10 steps to becoming a better dinner party guest

In another decade, the table manners that our parents once scolded us over may well become a UNESCO protected cultural legacy. Generation Y will go down in history as the cohorts that discarded the butter knife and accompanying accoutrements in favour of a smartphone littered table. But as old-school manners and finishing school etiquette become a rarity, it’s high-time we re-evaluated the status quo of modern dinner party decorum.

1. Rapid response
No one likes to be left hanging, not least someone trying to organise life and death matters such as ‘numbers’ and ‘seating’. When invited to dinner, be sure to respond promptly and enthusiastically — “Why Susan, you’ve just made my day!”

2. Dietary requirements
Don’t wait until the evening of to tell your host that gluten gives you IBS. Let them know as soon as possible so they can make alternative arrangements. More considerate guests would offer to BYO dish.

3. Bring a gift
While good conversation might forgive your fork-holding foibles, it certainly won’t excuse turning up empty-handed. If the host has implored you to ‘just bring yourself ’ (and your good banter) don’t be the person who takes it literally. A bottle of wine is good, a thoughtful gift is even better — something that reflects recent life events will leave an excellent impression.

4. The electronics
For duck’s sake, put them away. Having one’s phone on the table makes everyone feel agitated, as though you value the updates on your Instagram feed more than the badinage taking place around you. As it turns out, that message from your colleague actually can wait. Unless you are a cardiothoracic surgeon, in which case, you are excused.

5. Ask questions
To each person in your immediate vicinity, at least once throughout the evening. It’s a simple habit that many of us, even if dining with our habitual posse, forget to do. Ask your companions about the most exciting part of their day, what they’re working on at the moment, whether they have an upcoming holiday planned. If you’re struggling because the person sitting opposite just told you they worked as an assistant at a mortuary, simply turn the topic to something more universal. It’s common sense to brush up on the recent current a airs, before heading into a blazing inferno of rogue conversation. Better to talk about the state of FARC in Colombia than the benefits of formaldehyde.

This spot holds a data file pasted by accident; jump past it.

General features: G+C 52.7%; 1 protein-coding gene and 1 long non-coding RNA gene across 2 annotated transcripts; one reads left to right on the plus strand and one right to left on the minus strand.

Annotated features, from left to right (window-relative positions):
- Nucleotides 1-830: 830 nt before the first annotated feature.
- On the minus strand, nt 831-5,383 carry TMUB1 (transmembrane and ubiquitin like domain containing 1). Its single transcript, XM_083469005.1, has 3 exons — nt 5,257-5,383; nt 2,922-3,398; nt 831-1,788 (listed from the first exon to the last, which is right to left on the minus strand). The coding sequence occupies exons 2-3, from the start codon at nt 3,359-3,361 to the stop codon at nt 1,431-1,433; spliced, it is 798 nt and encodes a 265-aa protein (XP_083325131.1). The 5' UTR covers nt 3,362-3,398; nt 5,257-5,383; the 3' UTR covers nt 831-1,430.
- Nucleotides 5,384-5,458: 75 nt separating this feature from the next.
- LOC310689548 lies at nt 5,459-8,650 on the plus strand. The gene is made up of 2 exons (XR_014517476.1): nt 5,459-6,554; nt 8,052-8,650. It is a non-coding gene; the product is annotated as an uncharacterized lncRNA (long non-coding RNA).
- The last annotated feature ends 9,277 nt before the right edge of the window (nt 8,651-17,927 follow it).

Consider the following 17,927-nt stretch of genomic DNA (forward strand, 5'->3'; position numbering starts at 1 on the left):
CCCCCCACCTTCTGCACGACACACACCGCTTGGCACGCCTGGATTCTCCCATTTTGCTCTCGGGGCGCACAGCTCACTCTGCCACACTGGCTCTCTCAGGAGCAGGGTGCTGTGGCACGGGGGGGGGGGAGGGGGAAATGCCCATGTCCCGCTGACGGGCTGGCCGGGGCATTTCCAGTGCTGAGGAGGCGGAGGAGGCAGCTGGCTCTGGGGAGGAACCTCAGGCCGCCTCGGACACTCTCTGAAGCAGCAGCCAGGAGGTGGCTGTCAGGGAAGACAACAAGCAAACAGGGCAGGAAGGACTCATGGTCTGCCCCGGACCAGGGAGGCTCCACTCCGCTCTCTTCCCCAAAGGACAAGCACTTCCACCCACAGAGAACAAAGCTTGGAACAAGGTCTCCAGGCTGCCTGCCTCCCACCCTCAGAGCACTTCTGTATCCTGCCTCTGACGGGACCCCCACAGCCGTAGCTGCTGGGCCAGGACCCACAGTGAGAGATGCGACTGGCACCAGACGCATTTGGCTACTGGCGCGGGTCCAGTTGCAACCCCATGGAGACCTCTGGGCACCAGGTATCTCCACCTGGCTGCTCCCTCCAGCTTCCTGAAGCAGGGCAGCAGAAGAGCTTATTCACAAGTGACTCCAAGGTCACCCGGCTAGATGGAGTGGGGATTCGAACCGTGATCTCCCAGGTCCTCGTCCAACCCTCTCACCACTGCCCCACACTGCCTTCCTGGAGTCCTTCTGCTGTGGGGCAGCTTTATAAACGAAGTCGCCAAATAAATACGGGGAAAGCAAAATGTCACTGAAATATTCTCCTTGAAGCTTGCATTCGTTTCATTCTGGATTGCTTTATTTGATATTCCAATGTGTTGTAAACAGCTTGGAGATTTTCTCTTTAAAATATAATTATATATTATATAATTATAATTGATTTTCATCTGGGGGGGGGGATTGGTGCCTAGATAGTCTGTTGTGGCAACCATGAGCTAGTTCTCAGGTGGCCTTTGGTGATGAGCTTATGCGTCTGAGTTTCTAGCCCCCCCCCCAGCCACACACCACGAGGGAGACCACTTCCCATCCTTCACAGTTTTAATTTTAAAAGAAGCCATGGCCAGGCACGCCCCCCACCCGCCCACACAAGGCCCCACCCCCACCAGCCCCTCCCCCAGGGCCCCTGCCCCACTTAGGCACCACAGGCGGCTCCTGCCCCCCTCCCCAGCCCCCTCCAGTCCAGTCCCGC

6. Propose a toast
When it comes time to consume the fodder painstakingly prepared for you, remember that 1) someone needs to propose a toast to the person organising and 2) you should never proceed to eat — not even nibble at — what is on your plate before the host has served themselves, settled in, and received the aforementioned toast.

7. Attention to detail
As you zealously throw yourself into your first course, muttering sounds of indecipherable approval, remember that soups and consommés should be tipped away from your person, cutlery should be put to rest in between mouthfuls, your fork swapped into the other hand if you’re using it upside down, and olive pips, if discovered, discreetly spat into your left hand and placed on the side of your plate.

8. As the night goes on
…and you imbibe more wine, challenges will arise including the simple act of eating with your mouth firmly closed and refraining from talking over those around you. If you take only one thing away from this list, let it be this: whether dining with your mother, son, best friend or worst client, no one deserves to be conversationally bulldozed by yours truly.

9. Dab, don’t wipe
And we don’t mean throwing your arms to one side in an impromptu dance move. We mean using your napkin to daintily touch at the sides of your gob so as to remove excess sauce etcetera. Aggressively mopping your dinner cloth over the lower half of your face is far too brutish and should only be done if said cloth is wet and flannel-like — and you are in the privacy of a bathroom.

10. The thank you note
Old school rules dictate that if linen napkins have been used at a dinner party then a thank you note is expected. However, our modern interpretation of this lofty decree is that if someone has pulled their thumb out of their derrière long enough to organise an actual, real-life dinner party, with more than one course involved, at their house, then you really ought to send a note no matter what the fabric of the face-wipe.

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